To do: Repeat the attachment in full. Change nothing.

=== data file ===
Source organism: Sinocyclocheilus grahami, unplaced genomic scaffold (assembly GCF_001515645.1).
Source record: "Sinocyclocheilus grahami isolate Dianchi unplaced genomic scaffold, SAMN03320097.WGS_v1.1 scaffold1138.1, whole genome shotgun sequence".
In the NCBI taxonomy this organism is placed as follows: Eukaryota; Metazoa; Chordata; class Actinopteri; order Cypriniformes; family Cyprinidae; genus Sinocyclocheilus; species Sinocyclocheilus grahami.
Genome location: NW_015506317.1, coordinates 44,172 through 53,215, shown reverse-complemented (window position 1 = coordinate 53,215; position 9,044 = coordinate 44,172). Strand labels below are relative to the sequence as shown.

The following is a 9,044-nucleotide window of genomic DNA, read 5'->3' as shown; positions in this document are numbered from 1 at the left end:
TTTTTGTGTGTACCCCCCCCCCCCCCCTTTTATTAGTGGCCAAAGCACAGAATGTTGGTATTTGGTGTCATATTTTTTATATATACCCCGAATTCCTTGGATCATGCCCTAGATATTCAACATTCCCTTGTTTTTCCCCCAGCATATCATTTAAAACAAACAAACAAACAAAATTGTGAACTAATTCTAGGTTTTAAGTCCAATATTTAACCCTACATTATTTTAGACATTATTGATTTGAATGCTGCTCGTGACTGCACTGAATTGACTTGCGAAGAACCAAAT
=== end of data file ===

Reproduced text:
Source organism: Sinocyclocheilus grahami, unplaced genomic scaffold (assembly GCF_001515645.1).
Source record: "Sinocyclocheilus grahami isolate Dianchi unplaced genomic scaffold, SAMN03320097.WGS_v1.1 scaffold1138.1, whole genome shotgun sequence".
In the NCBI taxonomy this organism is placed as follows: Eukaryota; Metazoa; Chordata; class Actinopteri; order Cypriniformes; family Cyprinidae; genus Sinocyclocheilus; species Sinocyclocheilus grahami.
Genome location: NW_015506317.1, coordinates 44,172 through 53,215, shown reverse-complemented (window position 1 = coordinate 53,215; position 9,044 = coordinate 44,172). Strand labels below are relative to the sequence as shown.

The following is a 9,044-nucleotide window of genomic DNA, read 5'->3' as shown; positions in this document are numbered from 1 at the left end:
TTTTTGTGTGTACCCCCCCCCCCCCCCTTTTATTAGTGGCCAAAGCACAGAATGTTGGTATTTGGTGTCATATTTTTTATATATACCCCGAATTCCTTGGATCATGCCCTAGATATTCAACATTCCCTTGTTTTTCCCCCAGCATATCATTTAAAACAAACAAACAAACAAAATTGTGAACTAATTCTAGGTTTTAAGTCCAATATTTAACCCTACATTATTTTAGACATTATTGATTTGAATGCTGCTCGTGACTGCACTGAATTGACTTGCGAAGAACCAAAT